Then there was the issue of the gear. I’m adept at traveling with a laptop in tow, but not a paddle – not to mention a PFD. I ordered a paddle cover since the TSA considers the paddles to be weapons and require they checked as baggage. While I normally manage a weekend trip with a small carry-on tote, to accommodate the PFD I had to break out the wheelie bag.

For the record, the race organizers do provide paddles and PFDs for racers, but I had become very attached to my paddle and had been warned that the PFDs can be kind of skanky since you pull one from a collective pile for each race.

I also had to accommodate my paddling clothing, including team jersey, paddling shoes (Keen sandals for most of us), and the swim parka I bought after the brush with hypothermia earlier in Spring. And, of course, the newly-completed fish hat for drumming. Suffice it to say I did not look like a seasoned traveler dragging all of this stuff through the airport along with my smallest carry-on tote and my handbag.

The ferry trip from Bellingham/Anacordes was beautiful (see video at top of post), but ended up taking me far out of my way. Anacordes is about an hour from Bellingham and the ferry comes in to Syndey, BC which is about 40 minutes from Victoria.

My Bellingham friends had loaded me up with gluten free food for the trip, requiring yet another bag making me an even more awkward traveler. On the upside, people tended to keep out of my way, I assume on the suspicion that the paddle bag could be holding a rifle.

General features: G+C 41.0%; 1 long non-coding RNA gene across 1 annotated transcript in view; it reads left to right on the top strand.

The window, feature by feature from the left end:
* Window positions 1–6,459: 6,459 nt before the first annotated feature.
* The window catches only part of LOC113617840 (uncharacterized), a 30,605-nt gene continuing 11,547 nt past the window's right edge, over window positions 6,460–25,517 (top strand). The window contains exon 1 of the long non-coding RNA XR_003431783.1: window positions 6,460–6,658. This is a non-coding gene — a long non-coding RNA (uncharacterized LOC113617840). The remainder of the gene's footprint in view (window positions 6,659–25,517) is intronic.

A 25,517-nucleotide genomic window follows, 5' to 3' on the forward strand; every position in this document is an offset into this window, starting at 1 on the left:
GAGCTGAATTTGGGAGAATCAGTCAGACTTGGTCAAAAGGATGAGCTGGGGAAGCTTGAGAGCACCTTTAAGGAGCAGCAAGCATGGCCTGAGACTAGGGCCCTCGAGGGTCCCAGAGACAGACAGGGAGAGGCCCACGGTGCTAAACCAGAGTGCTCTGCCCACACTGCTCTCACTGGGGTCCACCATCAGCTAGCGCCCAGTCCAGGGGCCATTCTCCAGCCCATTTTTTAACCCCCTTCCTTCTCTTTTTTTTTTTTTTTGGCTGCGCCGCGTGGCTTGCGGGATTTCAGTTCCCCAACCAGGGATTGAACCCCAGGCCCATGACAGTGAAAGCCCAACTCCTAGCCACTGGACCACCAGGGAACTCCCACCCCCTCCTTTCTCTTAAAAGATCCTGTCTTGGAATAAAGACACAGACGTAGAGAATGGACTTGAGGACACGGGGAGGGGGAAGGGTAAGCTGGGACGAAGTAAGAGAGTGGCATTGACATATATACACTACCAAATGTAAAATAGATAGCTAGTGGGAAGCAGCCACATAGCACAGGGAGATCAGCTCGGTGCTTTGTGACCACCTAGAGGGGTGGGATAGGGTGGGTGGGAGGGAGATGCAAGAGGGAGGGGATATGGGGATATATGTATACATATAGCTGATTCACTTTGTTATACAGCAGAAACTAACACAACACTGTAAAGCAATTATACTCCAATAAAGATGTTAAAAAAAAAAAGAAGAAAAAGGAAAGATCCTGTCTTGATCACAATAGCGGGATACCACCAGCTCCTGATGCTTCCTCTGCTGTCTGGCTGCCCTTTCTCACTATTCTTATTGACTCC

Now it was off to the races.

Mystery Dragon Boat Sighting

As I mentioned when I started this blog, I got interested in dragon boating in large part because I live on the water. My kitchen looks out over one of the many Alameda marinas which provides a source of entertainment while I’m doing the dishes.

One Sunday morning, while I’m making my tea next to the sink and enjoying the morning off, I see a dragon boat go by. A dragon boat! In my own marina. Outside my window. How could that be? It wasn’t Renegades from Oakland, and it wasn’t Cal’s boat. It was just some mystery dragon boat tooling around the marina.

I couldn’t wait until our next practice to see if I could unravel this mystery. So next Saturday I casually mentioned to coach Sue that I had seen a dragon boat in my neighborhood. Her response was, “Oh, that was us.”